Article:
Fiction: It’s all about relationships

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This the next in our “Best of” series, in which we venture deep into the vault to replay blog opinion and insight that has withstood the test of time. Today’s post hails from November 2007. We welcome your feedback.

By Francis Moran

We heard this one again last week.

Generating effective coverage of a client’s story is not all about the relationship I have with reporters; it’s all about the value of the story I have to tell.

This has long been the top-ranked of Francis’s Favourite Fictions, and for two good reasons. First, it’s incredibly widely held, believed in by clients and actively promoted by agencies. Second, it is so demonstrably untrue that after 30 years practice as both a journalist and PR guy, I remain utterly gobsmacked that it retains such unassailable currency.

Having worked the trenches of daily, weekly and monthly journalism, for both print and broadcast outlets, on both a local and national level and for both general news media and trade publications, some of my strongest and truest professional and personal relationships are with journalists. And I couldn’t lean on the best of those relationships to get a client of mine even a column inch of coverage that the client’s story didn’t merit. More to the point, I wouldn’t risk my own credibility by even trying.

But if my client’s story deserves to be in the New York Times, or on the BBC, or in EE Times, or on National Public Radio, or on the Richard and Judy Show, or in the most narrowly focused of trade media outlets, it matters not a whit whether I have any kind of existing relationship with the reporter, editor or producer who needs to be successfully pitched in order to get that coverage. It matters only that I have a deserving story to pitch and the ability to pitch it well.

And if the story doesn’t deserve to be there, all the relationships in the world ain’t gonna make it happen.

Here at inmedia, we demolish this fiction practically every time we take on a new client since we invariably are required to add new media outlets, new contacts — indeed, entire new industry sectors — to our outreach efforts. And even where we have an established record of success with any individual journalist or outlet, we don’t lever the relationship; we lever our ability to engage that journalist on the only issue of any interest to her or him: the story.

So why does this fiction persist? I blame the PR industry. Truth is, you sell what you’ve got. And if you don’t have the necessary grasp of how newsrooms operate to effectively pitch into them, if you don’t have the deep understanding of your client’s story that allows you to get past the initial objections reporters throw in your way, if you don’t have the strategic understanding of why you’re trying to generate coverage for your client in the outlet you’re targeting, then the only thing you can rely on is your so-called relationships. So you tell the prospect that relationships with the target media are a prerequisite to getting coverage and you hope the prospect is an unsophisticated buyer who will fall for that.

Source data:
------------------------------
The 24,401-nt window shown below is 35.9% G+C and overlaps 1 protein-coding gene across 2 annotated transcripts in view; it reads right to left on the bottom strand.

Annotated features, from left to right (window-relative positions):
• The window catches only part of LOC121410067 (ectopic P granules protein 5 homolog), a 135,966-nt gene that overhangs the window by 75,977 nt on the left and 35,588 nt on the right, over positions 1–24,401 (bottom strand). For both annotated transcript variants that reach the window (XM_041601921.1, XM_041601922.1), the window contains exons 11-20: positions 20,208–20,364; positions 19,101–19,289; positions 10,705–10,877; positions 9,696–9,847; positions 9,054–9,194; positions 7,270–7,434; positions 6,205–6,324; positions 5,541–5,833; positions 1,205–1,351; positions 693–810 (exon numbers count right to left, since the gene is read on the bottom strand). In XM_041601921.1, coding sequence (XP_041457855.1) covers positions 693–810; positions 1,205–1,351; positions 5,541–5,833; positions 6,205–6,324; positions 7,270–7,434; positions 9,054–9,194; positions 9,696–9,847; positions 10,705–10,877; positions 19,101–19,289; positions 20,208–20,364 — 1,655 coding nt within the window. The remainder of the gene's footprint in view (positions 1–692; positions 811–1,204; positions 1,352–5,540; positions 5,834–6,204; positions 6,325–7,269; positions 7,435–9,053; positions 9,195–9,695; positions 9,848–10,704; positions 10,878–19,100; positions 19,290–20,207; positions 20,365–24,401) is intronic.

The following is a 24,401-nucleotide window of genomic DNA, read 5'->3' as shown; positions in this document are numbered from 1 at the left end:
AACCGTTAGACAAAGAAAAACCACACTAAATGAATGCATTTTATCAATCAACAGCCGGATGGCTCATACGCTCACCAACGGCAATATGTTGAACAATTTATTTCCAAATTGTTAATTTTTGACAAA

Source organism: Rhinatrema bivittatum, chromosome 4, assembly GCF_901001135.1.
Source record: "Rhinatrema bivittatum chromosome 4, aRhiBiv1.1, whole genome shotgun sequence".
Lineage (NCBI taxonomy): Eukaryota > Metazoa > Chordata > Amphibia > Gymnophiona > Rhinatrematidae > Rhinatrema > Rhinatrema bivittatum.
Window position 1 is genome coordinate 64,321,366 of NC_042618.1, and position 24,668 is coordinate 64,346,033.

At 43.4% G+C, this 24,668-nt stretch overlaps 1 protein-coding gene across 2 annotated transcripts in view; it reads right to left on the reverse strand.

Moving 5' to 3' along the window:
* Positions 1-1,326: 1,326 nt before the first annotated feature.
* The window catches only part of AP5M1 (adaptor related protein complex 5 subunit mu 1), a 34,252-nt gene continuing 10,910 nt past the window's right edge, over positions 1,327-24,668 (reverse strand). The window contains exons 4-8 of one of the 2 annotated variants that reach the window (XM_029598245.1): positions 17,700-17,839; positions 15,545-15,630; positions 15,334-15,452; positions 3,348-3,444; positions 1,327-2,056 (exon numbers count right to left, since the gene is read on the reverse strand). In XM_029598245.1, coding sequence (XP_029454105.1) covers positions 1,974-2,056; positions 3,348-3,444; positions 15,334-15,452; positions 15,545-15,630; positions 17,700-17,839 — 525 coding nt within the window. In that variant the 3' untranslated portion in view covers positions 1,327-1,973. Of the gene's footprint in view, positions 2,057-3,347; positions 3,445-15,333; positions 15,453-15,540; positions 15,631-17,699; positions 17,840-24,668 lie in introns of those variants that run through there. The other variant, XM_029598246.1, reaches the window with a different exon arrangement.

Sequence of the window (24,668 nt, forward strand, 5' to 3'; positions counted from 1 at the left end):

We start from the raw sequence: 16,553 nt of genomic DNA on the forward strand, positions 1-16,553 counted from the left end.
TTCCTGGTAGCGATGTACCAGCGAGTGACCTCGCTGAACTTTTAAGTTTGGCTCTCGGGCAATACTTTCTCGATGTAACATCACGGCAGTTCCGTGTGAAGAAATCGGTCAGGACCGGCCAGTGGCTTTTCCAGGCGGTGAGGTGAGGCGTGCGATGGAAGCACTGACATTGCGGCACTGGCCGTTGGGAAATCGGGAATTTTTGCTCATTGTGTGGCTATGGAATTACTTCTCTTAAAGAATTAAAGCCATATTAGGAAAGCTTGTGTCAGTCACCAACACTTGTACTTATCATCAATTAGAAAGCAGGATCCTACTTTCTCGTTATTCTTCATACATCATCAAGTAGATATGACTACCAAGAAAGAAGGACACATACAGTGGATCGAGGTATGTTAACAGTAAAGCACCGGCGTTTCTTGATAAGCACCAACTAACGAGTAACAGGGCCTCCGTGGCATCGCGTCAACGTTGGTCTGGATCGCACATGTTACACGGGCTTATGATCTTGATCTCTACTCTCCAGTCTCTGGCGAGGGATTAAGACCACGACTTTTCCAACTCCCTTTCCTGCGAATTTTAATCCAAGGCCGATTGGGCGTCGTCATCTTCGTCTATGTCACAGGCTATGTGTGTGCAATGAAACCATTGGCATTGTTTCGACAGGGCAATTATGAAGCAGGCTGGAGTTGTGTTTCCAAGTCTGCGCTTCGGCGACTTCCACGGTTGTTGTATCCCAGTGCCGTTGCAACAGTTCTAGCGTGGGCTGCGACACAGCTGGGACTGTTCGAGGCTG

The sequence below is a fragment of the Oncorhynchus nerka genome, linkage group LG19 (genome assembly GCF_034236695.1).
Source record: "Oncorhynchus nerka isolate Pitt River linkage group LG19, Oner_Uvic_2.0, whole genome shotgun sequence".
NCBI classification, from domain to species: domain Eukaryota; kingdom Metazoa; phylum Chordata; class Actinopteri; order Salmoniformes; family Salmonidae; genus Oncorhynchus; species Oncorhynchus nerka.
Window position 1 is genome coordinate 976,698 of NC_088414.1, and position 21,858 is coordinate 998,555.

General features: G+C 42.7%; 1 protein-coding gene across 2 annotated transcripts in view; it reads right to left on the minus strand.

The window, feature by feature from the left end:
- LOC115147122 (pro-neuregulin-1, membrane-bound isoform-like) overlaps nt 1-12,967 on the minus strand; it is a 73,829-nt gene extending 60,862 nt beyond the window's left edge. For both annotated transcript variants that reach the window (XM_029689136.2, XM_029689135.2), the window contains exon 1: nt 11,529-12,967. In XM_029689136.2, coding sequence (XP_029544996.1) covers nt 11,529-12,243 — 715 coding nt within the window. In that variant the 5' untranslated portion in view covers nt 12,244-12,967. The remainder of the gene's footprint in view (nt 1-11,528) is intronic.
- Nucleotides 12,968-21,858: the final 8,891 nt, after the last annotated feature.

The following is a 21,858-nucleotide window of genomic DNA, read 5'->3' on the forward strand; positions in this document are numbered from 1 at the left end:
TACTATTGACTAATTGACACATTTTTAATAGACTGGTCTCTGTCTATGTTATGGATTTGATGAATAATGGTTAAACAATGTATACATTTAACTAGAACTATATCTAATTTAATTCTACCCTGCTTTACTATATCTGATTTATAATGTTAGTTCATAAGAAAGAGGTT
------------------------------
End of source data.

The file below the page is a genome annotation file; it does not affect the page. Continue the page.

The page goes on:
And since newsrooms are the ultimate game of musical chairs, where today’s technology reporter is tomorrow’s entertainment editor, you’d also better hope that the music never stops and leaves your trusted relationship stranded.

Here’s what a PR agency should be selling: The ability to investigate and understand the client’s strategic business objectives and how, or even if, they will be served by generating media coverage. From there, determining exactly what that the story is — and at inmedia, where our mantra is, “Your whole story gets told,” we understand that the story is usually much more than today’s announcement — and where it needs to be told to achieve that strategic progress. Then, fearlessly pitching that story to the right media targets, knowing as you do so exactly why each target should be interested in covering it. If you have the ability to put all this together, then your very first words to a target reporter establishes a level of trust, confidence and professionalism that trumps relationship every time.

Does this mean that here at inmedia we have no valued relationships with journalists? Of course not. After nine years focusing exclusively on B2B technology ventures, we have forged extraordinarily effective working relationships with scores of reporters and editors across a broad swath of the international trade and business media. Where we have them, we capitalize on them to sharpen our pitch and get to the point just that much more efficiently. And where we don’t have them, our fundamental skills rapidly establish us as trusted brokers of real value.

Bottom line: The only thing that has any currency in a newsroom, the only thing any journalist cares about, is the news value of the story. Anyone who tells you otherwise doesn’t understand the news business.

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